There is no shortage of research and companies looking at extreme climate events to create new and better models that will make insurers better. A team of scientists get together looking to take their wisdom and insights, wrap it in software and go to London, Bermuda and elsewhere to sell that software to companies in the insurance ecosystem with the pitch of “license this and we can help you reduce risk and price better”. This has worked for decades and continues to work. But the market is getting crowded as more expertise comes to market with more solutions. How do you differentiate yourself when competition gets that crowded?
One way is to flip the business model.
Kettle is case in point. Kettle is a reinsurance MGA that secures reinsurance for carriers. Their initial focus was on wildfire. Their technical team went to work building a superior wildfire model. But…instead of selling the model to the market, they make it available for companies that will implement it and transact with them on their reinsurance exposure for wildfire. Not only is this different, it’s actually economical because it ties the incentives of the carrier and reinsurer together. The reinsurer knows the view of risk a carrier will have around wildfire because they are providing the models which will build that view. This alignment of interest is crucial to a healthy carrier<>reinsurer relationship.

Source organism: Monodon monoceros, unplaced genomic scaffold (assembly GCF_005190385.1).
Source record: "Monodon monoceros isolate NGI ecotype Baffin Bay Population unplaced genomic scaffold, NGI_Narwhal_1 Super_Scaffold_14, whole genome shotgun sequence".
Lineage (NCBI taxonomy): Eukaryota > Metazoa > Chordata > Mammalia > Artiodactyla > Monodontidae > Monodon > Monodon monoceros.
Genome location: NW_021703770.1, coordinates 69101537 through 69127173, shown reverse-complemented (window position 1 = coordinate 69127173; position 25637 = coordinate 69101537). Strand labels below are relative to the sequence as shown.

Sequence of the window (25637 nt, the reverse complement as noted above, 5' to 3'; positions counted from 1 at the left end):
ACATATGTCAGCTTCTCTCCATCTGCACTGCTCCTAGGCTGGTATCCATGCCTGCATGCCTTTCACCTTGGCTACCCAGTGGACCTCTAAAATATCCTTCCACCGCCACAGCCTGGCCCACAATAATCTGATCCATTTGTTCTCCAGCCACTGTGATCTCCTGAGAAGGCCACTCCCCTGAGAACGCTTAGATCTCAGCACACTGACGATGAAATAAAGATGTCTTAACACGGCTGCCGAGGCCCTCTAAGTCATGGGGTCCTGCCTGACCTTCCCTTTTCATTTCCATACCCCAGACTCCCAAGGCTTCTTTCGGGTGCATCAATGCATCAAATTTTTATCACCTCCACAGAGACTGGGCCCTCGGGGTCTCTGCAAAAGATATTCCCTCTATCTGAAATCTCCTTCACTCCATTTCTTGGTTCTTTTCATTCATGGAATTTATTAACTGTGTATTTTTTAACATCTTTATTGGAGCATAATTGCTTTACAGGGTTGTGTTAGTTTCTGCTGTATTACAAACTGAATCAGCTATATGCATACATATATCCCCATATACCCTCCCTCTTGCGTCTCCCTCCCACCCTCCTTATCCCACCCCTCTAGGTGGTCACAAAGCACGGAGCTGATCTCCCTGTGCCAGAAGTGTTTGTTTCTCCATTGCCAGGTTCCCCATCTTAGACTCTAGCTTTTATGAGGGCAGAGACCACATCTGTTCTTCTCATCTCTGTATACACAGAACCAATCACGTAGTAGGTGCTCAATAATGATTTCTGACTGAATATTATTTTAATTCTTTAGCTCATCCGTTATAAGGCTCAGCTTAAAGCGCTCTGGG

In this episode of Profiles in Risk, Tony chats with Andrew Engler, Co-Founder and CEO at Kettle. They’re aiming to be a different Kettle of fish with an incredible mission of being the biggest safety net to the world against climate change through insurance and reinsurance. They’re a reinsurance MGA and a micro-reinsurer. This is one incredible episode.
Andrew Engler: https://www.linkedin.com/in/ericandre…